#H800 The IALC, Connectivism and Sfard’s Learning Metaphors

The Interpersonal Action & Learning Cycle (IALC) assumes that the only knowledge we have is our own perceptions and what sense we can make of them. In this way, all knowledge is constructed.  According to Zimmer, collaborative discussion makes knowledge jointly constructed within the discussion. In my view, learning as construction is a more accurate metaphor than learning as acquiring.  



For example, when a physics teacher explains heat transfer to students with experiments and exercises, students will build for themselves an understanding of heat transfer based on the what the teacher says, prior knowledge, intuition or experiences in daily life.  The likely outcome is that the understanding of heat transfer that the student has built will be very different from the understanding that the teacher has.  They may both be scientifically correct, but the student may link heat transfer with other examples, or may not make the link between heat transfer and atom structure of materials.  

Learning as transfer assumes that the object of learning is fixed and is passed from teacher to student.  Learning as construction accounts for the individual building of understanding.  Learners engaging in collaborative discussion are building an understanding together, whereas in a competitive debate learners want to imposes their perception of the learning object on each other.  I found this idea of joint construction of knowledge very similar to the learning theory of Connectivism, where knowledge is also regarded as a network phenomenon.  Knowing something in Connectivism means that that something is connected to other concepts and ideas, so it gets a meaning.  This network can be individually constructed or in a community.

Applying the metaphor to my own learning of the IALC, I didn’t learn by acquiring it from a teacher, but I constructed my idea of the IALC by reading the manual and article, linking it with forum discussion and relating it to my own experience in online and offline learning.  In this way, my understanding will be very different, but not necessarily less correct, than those of other learners, who made sense of the theory by linking it to their own environment.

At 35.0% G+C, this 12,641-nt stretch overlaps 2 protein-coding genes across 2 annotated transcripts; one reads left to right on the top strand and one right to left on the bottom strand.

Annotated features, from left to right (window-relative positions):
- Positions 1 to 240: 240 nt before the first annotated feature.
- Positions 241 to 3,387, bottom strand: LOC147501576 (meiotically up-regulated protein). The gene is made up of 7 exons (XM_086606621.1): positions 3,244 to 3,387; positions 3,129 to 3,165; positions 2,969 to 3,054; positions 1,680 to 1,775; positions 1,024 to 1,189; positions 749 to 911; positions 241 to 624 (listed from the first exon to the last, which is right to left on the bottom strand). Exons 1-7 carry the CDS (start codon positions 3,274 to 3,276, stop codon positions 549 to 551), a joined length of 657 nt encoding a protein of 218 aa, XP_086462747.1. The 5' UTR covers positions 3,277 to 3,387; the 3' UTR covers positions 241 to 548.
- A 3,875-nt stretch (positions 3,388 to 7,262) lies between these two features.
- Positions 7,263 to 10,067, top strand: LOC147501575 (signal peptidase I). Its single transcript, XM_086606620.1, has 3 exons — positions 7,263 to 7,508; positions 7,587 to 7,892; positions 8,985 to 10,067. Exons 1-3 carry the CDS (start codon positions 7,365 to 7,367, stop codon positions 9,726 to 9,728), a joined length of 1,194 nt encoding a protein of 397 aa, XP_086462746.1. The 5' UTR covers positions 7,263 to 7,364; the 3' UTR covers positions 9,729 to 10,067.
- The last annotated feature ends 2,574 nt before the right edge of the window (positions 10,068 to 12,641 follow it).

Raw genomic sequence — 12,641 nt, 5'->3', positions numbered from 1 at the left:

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5 comments on “#H800 The IALC, Connectivism and Sfard’s Learning Metaphors

  1. Very well-stated post.. one of the best explanations of the constructivist approach to learning. I generally agree with this approach, especially as it describes HOW we learn. I would, however, like to lay down a challenge, not to be contrary, but just because it has been a challenge for me as well.Could we say that some constructions are just wrong? You yourself mention the fact that your believe the constructivist approach is "more accurate" than the "learning as acquired" notion of learning. If it is more accurate, then it must be measured against some "body of knowledge" that is independent of and external to your perceptions.. right? If not, the how could you possibly say that it is "more accurate" if it's not measured against a standard?I was sitting in an airplane once awaiting departure when suddenly I had the terrifying sense that the plane was rolling forward and was going to crash into the terminal. In fact, what was happening was that the plane next to us was backing out and it created the illusion that we were moving forward.So, facts external my our perceptions exists and can be imparted.. right?Just thinking with you out loud.gsw

  2. Stefaan says:

    I find the constructivist metaphor of building knowledge more accurate than the metaphor of acquiring knowledge, based on my personal experience of learning, feeling that knowledge is individually built rather than passed on unchanged between persons.

  3. […] allowing a separate week for this kind of exercises would be a solution. Also, in a more open and connectivist spirit, encouraging learners to post their writings on their websites or blogs would have allowed outsiders […]

  4. […] system enables students to deal with lots of information from a variety of sources, as happens in connectivism and the […]

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